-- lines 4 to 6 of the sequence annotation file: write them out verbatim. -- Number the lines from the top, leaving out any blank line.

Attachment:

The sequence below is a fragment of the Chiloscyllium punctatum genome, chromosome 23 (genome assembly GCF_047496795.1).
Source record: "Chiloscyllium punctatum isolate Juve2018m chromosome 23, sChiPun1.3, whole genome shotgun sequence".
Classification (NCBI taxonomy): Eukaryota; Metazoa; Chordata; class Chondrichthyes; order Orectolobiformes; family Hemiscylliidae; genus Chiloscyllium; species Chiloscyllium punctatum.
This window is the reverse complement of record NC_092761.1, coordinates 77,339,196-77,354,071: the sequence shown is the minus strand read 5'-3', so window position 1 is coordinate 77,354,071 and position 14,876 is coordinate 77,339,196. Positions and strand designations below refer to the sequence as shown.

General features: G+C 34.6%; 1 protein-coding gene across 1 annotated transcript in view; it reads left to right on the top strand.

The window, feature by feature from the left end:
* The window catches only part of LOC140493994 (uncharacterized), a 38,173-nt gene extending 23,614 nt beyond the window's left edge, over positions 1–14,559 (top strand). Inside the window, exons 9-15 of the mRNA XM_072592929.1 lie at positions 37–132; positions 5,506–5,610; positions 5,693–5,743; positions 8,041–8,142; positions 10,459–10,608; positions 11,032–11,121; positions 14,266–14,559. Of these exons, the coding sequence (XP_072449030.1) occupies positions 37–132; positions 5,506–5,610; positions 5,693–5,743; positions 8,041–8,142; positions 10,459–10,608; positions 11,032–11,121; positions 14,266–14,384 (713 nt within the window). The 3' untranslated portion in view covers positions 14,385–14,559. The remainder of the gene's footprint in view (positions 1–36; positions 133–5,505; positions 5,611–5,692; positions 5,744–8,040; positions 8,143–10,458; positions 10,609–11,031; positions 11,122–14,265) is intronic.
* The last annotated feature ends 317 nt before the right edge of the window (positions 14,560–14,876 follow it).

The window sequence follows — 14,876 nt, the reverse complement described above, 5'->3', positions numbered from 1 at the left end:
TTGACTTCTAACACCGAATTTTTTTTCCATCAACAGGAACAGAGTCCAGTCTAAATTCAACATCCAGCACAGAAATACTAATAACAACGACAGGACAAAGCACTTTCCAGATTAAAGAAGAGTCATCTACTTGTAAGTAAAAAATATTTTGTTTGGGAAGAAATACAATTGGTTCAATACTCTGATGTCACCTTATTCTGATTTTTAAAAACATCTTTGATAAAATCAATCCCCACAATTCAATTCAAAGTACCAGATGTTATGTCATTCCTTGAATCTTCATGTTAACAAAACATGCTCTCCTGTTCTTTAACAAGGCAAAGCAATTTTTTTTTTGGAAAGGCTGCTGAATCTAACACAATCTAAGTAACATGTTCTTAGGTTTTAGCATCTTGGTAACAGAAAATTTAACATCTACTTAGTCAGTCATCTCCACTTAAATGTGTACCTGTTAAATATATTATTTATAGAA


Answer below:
This window is the reverse complement of record NC_092761.1, coordinates 77,339,196-77,354,071: the sequence shown is the minus strand read 5'-3', so window position 1 is coordinate 77,354,071 and position 14,876 is coordinate 77,339,196. Positions and strand designations below refer to the sequence as shown.

General features: G+C 34.6%; 1 protein-coding gene across 1 annotated transcript in view; it reads left to right on the top strand.

The window, feature by feature from the left end: